New face masks can be disinfected by the sun

New face mask disinfected by the sun

Researchers are reporting in ACS Applied Materials & Interfaces have developed a special type of cotton face mask that kills up to 99.9999% of bacteria and viruses within 60 minutes of daylight exposure.

Face masks made of various cloth materials can filter nanoscale aerosol particles, released by a cough or sneeze potentially limiting the spread of COVID-19. This means that a normal cotton face mask could still be contagious and so developers strived to innovate with a new protective face mask.

The newly developed mask would release reactive oxygen species (ROS) when exposed to daylight, killing microbes attached to the fabric’s surfaces while being washable, reusable and safe for the wearer. Then, a person could disinfect their cloth mask for an hour outside in the sun, or by spending a longer under normal lighting, which is much less intense than sunlight.

The researchers made their antimicrobial fabrics by attaching positively charged chains of 2-diethylaminoethyl chloride (DEAE-Cl) to ordinary cotton. Then, they dyed the modified cotton in a solution of a negatively charged photosensitiser (a compound that releases ROS upon exposure to light), which attached to the DEAE chains by strong electrostatic interactions. The team found that a fabric made with a dye called rose Bengal as the photosensitizer killed 99.99% of bacteria added to the fabric within 60 minutes of daylight exposure and inactivated 99.99% of T7 bacteriophage, a virus thought to be more resistant to ROS than some coronaviruses within 30 minutes.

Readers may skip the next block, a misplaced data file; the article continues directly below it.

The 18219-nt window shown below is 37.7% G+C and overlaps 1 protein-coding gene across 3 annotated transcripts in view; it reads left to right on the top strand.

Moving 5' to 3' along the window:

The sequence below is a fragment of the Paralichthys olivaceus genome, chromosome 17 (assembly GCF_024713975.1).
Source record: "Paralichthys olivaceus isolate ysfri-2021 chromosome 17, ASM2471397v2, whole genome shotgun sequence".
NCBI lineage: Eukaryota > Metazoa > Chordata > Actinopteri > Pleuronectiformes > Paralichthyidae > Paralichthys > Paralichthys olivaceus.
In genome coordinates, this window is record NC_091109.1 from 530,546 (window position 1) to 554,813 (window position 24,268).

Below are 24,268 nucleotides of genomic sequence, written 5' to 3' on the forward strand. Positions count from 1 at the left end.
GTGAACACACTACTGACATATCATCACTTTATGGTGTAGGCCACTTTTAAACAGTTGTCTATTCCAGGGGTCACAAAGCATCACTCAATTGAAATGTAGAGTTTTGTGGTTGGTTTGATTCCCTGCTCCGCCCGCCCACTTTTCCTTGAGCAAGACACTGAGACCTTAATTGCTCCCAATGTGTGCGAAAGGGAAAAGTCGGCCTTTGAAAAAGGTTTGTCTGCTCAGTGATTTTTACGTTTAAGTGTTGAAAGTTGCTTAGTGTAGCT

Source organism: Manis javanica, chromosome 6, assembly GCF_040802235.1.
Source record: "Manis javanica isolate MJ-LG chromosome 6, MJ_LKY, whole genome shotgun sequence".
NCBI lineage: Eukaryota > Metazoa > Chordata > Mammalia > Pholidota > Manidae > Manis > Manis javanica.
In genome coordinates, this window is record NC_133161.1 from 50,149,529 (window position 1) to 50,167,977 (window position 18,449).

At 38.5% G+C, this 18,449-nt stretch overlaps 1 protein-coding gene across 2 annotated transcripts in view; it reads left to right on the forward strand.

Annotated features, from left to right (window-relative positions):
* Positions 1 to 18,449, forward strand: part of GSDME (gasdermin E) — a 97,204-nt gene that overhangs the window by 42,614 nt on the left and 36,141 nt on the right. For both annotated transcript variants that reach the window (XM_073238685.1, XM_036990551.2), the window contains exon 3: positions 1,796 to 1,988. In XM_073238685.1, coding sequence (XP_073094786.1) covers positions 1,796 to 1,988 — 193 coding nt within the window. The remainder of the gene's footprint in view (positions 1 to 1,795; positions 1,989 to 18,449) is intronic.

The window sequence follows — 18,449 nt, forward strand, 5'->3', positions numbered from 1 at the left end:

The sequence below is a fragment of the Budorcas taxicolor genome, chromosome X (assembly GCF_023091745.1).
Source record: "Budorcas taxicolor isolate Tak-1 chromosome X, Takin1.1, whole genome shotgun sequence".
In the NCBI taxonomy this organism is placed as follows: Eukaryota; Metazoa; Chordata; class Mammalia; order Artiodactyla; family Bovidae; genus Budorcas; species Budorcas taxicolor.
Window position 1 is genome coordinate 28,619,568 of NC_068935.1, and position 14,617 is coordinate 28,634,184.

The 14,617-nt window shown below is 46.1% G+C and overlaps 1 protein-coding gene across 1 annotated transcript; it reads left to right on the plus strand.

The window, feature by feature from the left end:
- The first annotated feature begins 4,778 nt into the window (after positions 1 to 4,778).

Further testing showed that the material could be hand washed at least 10 times and constantly exposed to daylight for at least 7 days without losing its antimicrobial activity. The fabric shows promise for making reusable, antibacterial/antiviral cloth face masks and protective suits, the researchers say.

The authors acknowledge funding from the COVID-19 Research Accelerator Funding Track Program at the University of California, Davis and the California Department of Pesticide Regulation.

Source: ACS Publication

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